IRDye BoneTag optical imaging agents are tetracycline derivatives that incorporate into mineralizing bone. Structural imaging of bone can be used to more precisely localize an area of disease. A second disease-specific targeting agent with a spectrally-distinct fluorescent label can be used to localize and track disease (such as a tumor) in the same animal. When the two images are overlaid, bone structure is displayed in one color and the other target appears in a different color.
IRDye 680RD BoneTag and IRDye 800CW BoneTag are part of the ready-to-use BrightSite™ optical agents family and make it easy to begin animal studies immediately. These bright fluorescent agents are labeled with IRDye fluorophores for NIR fluorescence optical imaging, and they target a variety of disease characteristics. Simply administer the agent, then image with any small animal imaging equipment with appropriate 680 nm or 800 nm filter sets. No engineered cells or animals are needed.
Figure 1. IRDye 680 BoneTag agent for imaging of bone structure and remodeling. Tetracycline-derived probe reveals skeletal structure, and signal is stable for weeks. Dorsal view of mouse imaged with IRDye 680 BoneTag. Image acquired with Pearl® Small Animal Imaging System.
We’ll be at AACR in Chicago, April 1 – 4, Booth 3800. Stop by and talk to us about how you can start your small animal in vivo imaging experiments today.
Do you know that LI-COR® near-infrared dyes and reagents can be used to perform microscopy? Absolutely! While we do not sell microscopes or offer microscopic equipment, we have evaluated the near-infrared detection capabilities of microscopes from several manufacturers, particularly in the ~800 nm wavelength region.
Here are some examples of what you can do with near-infrared dyes and reagents:
Figure 1. Deconvolved image of IRDye 800CW EGF binding to an A431 cell. Red represents IRDye 800CW EGF (P/N 926-08446); green represents Sytox Green nuclear stain (Invitrogen). Image captured using a Zeiss AxioImager microscope outfitted with xenon light source, IRDye 800CW custom filter set from Chroma Technology (EX: HQ760/40x, DC: 790DCXR, EM: HQ830/50m), and CCD camera with extended spectral range.
Figure 2. Staining of duplicated centrosomes. Condensed chromosomes are stained with DAPI (blue). The two centrosomes (red dots) are stained with a primary antibody against pericentrin (a centrosomal component) and IRDye 800 secondary antibody. Image captured with a Leica DM RXA epifluorescent deconvolution microscope. Outfitted with xenon light source, IRDye 800 filter set from Chroma Technology (EX: HQ740/35x, DC: 770DCXR, EM: HQ780LP), and Cooke Sensicam CCD camera without extended spectral range (quantum efficiency for IRDye 800 emission ~5-10%). Images courtesy of Mark Winey and Harold Fisk, Dept. of Molecular, Cellular, and Developmental Biology, Univ of Colorado Boulder.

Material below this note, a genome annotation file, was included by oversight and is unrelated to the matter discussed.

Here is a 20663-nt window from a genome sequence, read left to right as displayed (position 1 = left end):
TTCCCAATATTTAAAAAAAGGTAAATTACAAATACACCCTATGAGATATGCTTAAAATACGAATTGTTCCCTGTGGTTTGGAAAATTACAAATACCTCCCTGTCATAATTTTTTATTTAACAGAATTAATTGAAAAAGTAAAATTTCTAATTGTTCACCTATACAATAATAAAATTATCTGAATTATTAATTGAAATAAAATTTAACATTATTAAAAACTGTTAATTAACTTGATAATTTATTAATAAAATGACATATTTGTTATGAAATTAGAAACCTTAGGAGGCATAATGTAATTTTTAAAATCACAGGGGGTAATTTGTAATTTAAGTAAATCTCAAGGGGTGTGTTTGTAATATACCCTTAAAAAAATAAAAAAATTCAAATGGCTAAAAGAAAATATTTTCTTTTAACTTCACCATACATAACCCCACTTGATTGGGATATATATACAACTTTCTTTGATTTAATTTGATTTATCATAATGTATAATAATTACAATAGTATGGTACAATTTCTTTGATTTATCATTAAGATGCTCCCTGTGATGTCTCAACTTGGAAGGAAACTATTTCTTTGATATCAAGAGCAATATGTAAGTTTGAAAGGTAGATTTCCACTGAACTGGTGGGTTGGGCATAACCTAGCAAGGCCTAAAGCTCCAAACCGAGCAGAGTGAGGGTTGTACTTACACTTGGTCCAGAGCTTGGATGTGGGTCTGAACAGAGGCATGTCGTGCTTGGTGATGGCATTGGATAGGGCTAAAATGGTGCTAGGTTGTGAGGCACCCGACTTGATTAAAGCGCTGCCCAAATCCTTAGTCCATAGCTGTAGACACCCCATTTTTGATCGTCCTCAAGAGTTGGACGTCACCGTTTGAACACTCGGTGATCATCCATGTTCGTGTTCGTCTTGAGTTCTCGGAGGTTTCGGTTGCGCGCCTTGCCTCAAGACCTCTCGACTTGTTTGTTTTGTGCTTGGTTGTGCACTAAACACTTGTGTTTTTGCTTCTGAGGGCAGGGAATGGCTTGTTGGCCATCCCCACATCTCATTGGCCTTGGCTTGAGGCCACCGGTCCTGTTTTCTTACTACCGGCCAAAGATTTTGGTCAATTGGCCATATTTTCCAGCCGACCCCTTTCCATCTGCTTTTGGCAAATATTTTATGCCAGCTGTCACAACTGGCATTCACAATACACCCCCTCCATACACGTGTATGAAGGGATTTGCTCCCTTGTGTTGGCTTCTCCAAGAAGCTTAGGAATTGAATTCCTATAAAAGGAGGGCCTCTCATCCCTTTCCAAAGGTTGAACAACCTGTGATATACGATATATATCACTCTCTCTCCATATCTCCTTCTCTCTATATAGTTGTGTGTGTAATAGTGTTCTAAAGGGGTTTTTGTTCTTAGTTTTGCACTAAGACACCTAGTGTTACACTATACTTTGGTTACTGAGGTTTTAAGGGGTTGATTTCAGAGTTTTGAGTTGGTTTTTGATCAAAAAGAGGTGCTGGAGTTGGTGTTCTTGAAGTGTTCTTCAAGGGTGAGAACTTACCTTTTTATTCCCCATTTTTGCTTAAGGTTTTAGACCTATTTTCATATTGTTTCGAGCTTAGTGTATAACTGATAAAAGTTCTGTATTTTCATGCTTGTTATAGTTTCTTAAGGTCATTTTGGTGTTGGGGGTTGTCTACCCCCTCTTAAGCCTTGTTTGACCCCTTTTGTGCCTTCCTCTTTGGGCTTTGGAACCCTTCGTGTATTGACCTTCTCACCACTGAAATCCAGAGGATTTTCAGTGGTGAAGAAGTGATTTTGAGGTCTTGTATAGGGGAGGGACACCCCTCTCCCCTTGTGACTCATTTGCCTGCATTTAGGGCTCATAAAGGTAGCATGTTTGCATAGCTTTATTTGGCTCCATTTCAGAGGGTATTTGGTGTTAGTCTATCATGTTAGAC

Learn more about what you can do with near-infrared fluorescence detection when performing microscopy.
Are you studying receptor binding or cell surface protein expression? The On-Cell Western Assay is a great way to monitor cell surface proteins – quantitatively! – with near-infrared fluorescent detection. Imaging can be performed on the Odyssey® CLx, Odyssey Classic, or the Odyssey Sa Infrared Imaging System.
With On-Cell Western assays, unpermeabilized cells are stained with antibodies against extracellular protein domains, so only cell surface antigens are detected. On-Cell Western analyses use detection at the well surface with no liquid present. This results in minimal well-to-well signal spread, allowing the use of both clear and black-sided plates with clear bottoms. Do not use plates with white wells, since the autofluorescence from the white surface will create significant noise.
Here is some data from a white paper by J. W. Miller:
Figure 1. Antibodies used were targeted against specific extracellular or intracellular domains of the CB1 (cannabinoid 1) receptor. Reprinted with permission from Miller, J.W. Tracking G protein-coupled receptor trafficking using Odyssey imaging.
Figure 2. Intensity levels were greatly reduced in wells treated with 1 μM of the CB1-specific agonist, Win-2. Cells treated with Win-2 and the specific CB1 antagonist, SR1 displayed no reduction of signal with the treatment. B) Graph displaying results of three independent experiments done in quadruplicate. Reprinted with permission from Miller, J.W. Tracking G protein-coupled receptor trafficking using Odyssey imaging.
Okay, so you’re doing an in-gel western because you have a hard-to-transfer target (say, a glycoprotein). And you are using near-infrared fluorescence detection because it gets rid of inconsistencies due to transfer (and with an Odyssey it’s really fast and efficient to image and analyze!)
You read the In-Gel Western troubleshooting blog from March 6, 2012, but right now, what you’re seeing, or, um, well, NOT seeing is a signal. Rats! Where IS it?
Well, here are some possible causes with ways to solve or prevent this from happening:
- Not enough antibody.
- — Increase amount of primary and/or secondary antibody. Extend primary antibody incubation to overnight at 4°C to increase signal.